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The Dorset Olde Tyme Bulldogge is a new breed developed by a man named Steve Barnette in the 1980s. It was created as a better version of old-type bulldogs from the Tudor era, heath- and temperament-wise. True enough, the Dorset is a calm and gentle dog that is not prone to many hereditary health issues. It has not been recognised by The Kennel Club yet.
Here is a brief background of Dorset Olde Tyme Bulldogge if you are interested to own one.
The Dorset Olde Tyme Bulldogge, like its English Bulldog cousin, originated in the United Kingdom thanks to a man named Steve Barnett. In the 1980s, he created a breeding programme dedicated to producing the ideal old-type bulldog from the Tudor era. The objective was not to recreate the old baiting and fighting dogs but to improve their health and temperament. He got inspired with the perfect dog he saw in paintings and drawings during the aforementioned era and used dogs with British kennel club bloodlines as his breeding stock.
He was successful in creating the Dorset Olde Tyme Bulldogge, often described as a true athlete boasting of an impressive amount of stamina, while still being a loyal companion. Modern Dorsets are great family pets that also get along with other animals. Although it has gained popularity, it still remains unregistered with major breed registries like The Kennel Club and the American Kennel Club.
The Dorset Olde Tyme Bulldogge is a medium-sized dog that embodies strength, confidence and pride. Standing tall and proud, it weighs 59 to 90 pounds and stands 48 to 61 centimetres. Its body is compact and well-muscled, having the traditional bulldog look. It has a large head with a slightly convex top, prominent cheeks, strong muzzles, rose-shaped ears that are set high, and a broad nose with opened nostrils.
The Dorset’s coat is short and close lying, often compared to that of a Staffordshire Bull Terrier’s. It comes in the following colours: white, black, brindle, slate grey/blue or a combination of these colours. This breed has low grooming needs and would benefit from a weekly wipe and brush to keep it in top shape. Make sure its wrinkles are cleaned regularly to avoid sores that can lead to infections.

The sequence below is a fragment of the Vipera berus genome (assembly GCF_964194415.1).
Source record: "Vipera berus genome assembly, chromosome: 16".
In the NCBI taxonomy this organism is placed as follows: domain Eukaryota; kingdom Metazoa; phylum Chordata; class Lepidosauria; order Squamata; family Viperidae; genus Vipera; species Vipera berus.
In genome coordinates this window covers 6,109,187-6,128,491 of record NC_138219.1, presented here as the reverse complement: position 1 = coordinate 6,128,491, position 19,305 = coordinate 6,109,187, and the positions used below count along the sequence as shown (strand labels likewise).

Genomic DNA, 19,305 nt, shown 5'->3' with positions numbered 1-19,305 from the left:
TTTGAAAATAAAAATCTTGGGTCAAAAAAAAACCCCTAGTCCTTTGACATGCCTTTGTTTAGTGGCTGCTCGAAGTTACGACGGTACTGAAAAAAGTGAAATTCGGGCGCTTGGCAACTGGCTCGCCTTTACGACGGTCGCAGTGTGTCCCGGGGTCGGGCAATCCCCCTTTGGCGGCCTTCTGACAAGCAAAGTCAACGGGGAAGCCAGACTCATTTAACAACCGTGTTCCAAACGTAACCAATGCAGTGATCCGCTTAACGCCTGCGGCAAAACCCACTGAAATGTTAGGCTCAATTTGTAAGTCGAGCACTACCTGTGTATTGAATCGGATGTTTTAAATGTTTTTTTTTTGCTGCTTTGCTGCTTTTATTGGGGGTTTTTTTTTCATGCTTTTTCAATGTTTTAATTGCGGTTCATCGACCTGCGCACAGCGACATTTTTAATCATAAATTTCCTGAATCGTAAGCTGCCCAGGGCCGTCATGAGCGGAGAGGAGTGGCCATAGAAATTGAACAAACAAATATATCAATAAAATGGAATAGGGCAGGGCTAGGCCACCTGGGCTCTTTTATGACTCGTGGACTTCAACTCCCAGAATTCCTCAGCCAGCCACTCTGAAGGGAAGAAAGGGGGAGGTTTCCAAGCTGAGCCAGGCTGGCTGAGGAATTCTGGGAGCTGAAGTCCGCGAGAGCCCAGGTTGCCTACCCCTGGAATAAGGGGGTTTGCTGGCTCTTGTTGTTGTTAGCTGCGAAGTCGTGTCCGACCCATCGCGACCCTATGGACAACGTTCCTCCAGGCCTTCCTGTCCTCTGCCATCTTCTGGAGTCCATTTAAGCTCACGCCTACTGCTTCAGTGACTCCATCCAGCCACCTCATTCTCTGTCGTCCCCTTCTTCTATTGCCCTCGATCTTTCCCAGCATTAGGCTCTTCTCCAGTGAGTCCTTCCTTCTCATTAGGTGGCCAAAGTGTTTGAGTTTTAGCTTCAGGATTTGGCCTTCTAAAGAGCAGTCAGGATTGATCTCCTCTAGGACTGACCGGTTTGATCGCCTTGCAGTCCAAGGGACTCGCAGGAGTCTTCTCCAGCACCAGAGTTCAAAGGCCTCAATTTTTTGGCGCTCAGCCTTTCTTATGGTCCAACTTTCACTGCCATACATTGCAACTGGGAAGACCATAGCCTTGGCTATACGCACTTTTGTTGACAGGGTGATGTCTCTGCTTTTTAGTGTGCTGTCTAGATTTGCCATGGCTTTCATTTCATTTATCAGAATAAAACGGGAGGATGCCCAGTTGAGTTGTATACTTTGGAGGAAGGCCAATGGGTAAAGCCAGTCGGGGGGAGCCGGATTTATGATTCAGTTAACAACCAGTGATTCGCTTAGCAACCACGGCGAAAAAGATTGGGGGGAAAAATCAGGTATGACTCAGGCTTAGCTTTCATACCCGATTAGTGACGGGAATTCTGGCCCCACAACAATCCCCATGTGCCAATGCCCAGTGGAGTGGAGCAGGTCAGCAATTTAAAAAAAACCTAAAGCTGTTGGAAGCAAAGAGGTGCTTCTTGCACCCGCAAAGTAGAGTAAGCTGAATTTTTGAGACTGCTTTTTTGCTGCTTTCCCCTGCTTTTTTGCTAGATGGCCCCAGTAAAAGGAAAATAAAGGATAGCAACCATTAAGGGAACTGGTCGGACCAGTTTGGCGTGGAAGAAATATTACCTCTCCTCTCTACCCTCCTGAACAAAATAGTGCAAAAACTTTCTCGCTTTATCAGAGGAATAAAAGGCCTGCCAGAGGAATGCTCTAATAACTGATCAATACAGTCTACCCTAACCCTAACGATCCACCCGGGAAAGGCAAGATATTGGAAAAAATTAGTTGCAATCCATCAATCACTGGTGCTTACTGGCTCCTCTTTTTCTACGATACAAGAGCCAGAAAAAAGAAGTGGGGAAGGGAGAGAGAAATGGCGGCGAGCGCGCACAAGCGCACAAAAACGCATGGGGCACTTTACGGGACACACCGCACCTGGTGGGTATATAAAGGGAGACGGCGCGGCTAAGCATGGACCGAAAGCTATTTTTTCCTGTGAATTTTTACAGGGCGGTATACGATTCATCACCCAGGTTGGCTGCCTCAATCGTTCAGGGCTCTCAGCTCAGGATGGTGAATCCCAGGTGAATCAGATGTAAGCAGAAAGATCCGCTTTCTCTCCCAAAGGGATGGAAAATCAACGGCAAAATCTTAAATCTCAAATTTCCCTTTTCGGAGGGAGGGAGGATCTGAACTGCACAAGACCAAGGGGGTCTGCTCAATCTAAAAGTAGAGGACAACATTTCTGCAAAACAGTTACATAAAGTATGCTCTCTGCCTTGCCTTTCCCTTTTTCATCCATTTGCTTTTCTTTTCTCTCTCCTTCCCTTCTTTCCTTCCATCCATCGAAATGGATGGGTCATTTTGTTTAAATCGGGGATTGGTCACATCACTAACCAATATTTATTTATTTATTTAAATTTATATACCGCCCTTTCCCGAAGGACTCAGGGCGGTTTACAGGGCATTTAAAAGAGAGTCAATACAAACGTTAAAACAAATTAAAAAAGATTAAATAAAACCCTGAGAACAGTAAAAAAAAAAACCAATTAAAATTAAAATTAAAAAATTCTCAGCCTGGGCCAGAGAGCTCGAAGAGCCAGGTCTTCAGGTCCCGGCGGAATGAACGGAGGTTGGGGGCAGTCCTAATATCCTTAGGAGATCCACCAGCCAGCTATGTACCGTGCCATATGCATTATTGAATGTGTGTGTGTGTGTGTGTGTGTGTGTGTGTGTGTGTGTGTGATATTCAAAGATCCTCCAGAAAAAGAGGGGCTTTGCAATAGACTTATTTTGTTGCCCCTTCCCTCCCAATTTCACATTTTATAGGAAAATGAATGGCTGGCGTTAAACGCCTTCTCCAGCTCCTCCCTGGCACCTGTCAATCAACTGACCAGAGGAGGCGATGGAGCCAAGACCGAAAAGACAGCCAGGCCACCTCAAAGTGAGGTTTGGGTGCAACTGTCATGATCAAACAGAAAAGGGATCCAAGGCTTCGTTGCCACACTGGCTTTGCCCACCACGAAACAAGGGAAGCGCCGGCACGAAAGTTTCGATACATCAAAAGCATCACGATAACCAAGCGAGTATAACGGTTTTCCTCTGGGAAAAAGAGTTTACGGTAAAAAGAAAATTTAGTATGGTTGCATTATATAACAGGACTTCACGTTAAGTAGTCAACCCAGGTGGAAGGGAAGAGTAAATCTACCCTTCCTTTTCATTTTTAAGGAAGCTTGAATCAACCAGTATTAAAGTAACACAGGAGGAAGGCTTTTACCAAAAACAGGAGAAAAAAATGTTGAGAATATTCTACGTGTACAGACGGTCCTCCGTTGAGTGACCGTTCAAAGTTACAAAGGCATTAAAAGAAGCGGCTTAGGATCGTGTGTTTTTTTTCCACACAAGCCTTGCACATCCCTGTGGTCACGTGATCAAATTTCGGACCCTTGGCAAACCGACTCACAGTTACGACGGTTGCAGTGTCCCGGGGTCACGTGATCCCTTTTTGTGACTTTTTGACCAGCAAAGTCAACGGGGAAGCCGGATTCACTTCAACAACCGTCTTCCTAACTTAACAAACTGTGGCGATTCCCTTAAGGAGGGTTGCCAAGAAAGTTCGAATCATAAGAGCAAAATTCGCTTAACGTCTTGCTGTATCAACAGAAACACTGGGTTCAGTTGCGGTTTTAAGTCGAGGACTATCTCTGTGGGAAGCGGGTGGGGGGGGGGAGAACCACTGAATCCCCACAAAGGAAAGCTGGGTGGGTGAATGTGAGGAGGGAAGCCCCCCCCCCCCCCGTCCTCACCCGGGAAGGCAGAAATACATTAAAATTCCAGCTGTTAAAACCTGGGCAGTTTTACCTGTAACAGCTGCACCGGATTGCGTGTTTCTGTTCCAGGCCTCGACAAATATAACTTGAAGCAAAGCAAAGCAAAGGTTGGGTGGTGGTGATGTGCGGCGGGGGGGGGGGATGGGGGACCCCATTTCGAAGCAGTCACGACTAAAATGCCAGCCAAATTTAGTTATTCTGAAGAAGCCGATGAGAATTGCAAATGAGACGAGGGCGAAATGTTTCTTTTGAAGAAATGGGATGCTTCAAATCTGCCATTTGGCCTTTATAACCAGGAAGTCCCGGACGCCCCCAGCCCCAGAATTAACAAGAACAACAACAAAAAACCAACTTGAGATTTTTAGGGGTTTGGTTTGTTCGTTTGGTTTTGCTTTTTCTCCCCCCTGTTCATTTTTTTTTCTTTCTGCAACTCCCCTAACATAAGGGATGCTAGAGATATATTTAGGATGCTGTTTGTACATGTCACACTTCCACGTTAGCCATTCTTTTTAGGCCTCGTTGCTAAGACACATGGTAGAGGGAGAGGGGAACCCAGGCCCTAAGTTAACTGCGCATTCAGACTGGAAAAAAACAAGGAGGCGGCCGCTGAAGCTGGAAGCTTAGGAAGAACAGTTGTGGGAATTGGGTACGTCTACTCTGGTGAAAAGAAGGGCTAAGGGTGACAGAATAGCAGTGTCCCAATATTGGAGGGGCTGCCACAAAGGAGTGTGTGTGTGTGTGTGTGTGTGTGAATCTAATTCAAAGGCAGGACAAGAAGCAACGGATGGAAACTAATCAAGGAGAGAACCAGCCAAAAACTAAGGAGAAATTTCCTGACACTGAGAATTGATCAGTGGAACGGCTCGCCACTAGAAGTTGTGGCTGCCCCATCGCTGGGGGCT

Since its coat is easy to maintain, owners have a lot of time care for the other parts of its body that need attention. This specifically includes its teeth and gums. Brush its teeth twice a week to avoid dental problems. Also clean its ears, trim its nails and ensure its skin does not have any bumps. You also need to watch out for fleas and ticks especially if your dog interacts with other pets outside.
The Dorset Olde Tyme Bulldogge is a confident, agile, courageous, and loyal dog. The breed is often described as an all-rounder, which is more importantly, a wonderful family pet. It forms a strong bond with the family and would always want to be involved in all activities. In fact, it is good around children of all ages because it is gentle and placid. However, it may not be a good choice for families with toddlers because of its size. For older children, caution and supervision are needed as it has a strong nature to protect, although not aggressive if not provoked. It also does well with other house pets especially when raised together, but the neighbour’s cats and other pets are a different story. They may chase them as they see them as fair game.